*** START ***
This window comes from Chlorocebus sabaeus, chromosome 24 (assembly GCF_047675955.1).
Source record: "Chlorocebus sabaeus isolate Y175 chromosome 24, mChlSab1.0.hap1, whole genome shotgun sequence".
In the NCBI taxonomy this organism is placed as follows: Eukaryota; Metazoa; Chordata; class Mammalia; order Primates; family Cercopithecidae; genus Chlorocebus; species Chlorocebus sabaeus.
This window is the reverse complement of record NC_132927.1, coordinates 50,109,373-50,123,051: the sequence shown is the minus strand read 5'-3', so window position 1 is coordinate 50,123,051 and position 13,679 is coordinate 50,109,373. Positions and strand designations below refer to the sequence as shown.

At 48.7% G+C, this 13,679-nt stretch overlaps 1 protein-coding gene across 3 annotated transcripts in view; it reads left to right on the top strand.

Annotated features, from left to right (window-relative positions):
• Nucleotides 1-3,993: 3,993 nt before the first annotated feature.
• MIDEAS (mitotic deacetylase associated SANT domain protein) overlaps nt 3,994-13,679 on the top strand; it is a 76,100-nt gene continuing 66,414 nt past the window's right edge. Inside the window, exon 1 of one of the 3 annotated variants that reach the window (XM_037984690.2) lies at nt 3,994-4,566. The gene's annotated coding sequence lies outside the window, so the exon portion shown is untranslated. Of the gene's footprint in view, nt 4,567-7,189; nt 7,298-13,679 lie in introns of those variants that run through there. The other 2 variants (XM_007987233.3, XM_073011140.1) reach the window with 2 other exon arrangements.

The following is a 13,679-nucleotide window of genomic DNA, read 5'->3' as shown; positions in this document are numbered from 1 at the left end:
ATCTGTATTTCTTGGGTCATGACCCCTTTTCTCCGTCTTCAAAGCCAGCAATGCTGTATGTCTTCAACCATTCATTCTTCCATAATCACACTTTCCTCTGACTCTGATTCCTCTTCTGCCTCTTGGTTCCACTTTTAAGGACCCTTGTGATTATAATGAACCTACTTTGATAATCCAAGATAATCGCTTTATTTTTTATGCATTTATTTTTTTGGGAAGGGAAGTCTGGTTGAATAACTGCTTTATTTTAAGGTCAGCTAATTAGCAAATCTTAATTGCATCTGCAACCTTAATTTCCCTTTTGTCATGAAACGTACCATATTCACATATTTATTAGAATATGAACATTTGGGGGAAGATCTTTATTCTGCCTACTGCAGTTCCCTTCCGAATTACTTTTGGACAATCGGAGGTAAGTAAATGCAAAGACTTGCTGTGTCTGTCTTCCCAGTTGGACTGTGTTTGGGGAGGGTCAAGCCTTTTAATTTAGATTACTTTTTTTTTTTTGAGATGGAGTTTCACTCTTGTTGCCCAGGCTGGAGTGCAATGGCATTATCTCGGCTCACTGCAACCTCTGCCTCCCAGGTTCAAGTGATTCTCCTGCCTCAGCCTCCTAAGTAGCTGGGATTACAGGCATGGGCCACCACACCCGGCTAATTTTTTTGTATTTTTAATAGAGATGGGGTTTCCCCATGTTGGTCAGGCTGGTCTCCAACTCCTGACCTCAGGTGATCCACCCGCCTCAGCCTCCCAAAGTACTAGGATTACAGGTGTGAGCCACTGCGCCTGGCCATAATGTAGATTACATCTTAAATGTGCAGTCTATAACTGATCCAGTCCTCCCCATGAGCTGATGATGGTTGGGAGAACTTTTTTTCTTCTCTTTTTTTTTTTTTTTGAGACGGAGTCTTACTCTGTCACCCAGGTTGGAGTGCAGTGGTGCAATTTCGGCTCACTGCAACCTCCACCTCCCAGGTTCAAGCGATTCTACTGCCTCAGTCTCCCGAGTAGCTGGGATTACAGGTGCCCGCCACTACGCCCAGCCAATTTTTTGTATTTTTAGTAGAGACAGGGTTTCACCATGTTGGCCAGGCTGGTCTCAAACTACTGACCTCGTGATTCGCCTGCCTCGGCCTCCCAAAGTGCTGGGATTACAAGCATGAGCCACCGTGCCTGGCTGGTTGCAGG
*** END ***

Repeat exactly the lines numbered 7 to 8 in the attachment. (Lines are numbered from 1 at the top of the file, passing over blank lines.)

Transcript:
• Nucleotides 1-3,993: 3,993 nt before the first annotated feature.
• MIDEAS (mitotic deacetylase associated SANT domain protein) overlaps nt 3,994-13,679 on the top strand; it is a 76,100-nt gene continuing 66,414 nt past the window's right edge. Inside the window, exon 1 of one of the 3 annotated variants that reach the window (XM_037984690.2) lies at nt 3,994-4,566. The gene's annotated coding sequence lies outside the window, so the exon portion shown is untranslated. Of the gene's footprint in view, nt 4,567-7,189; nt 7,298-13,679 lie in introns of those variants that run through there. The other 2 variants (XM_007987233.3, XM_073011140.1) reach the window with 2 other exon arrangements.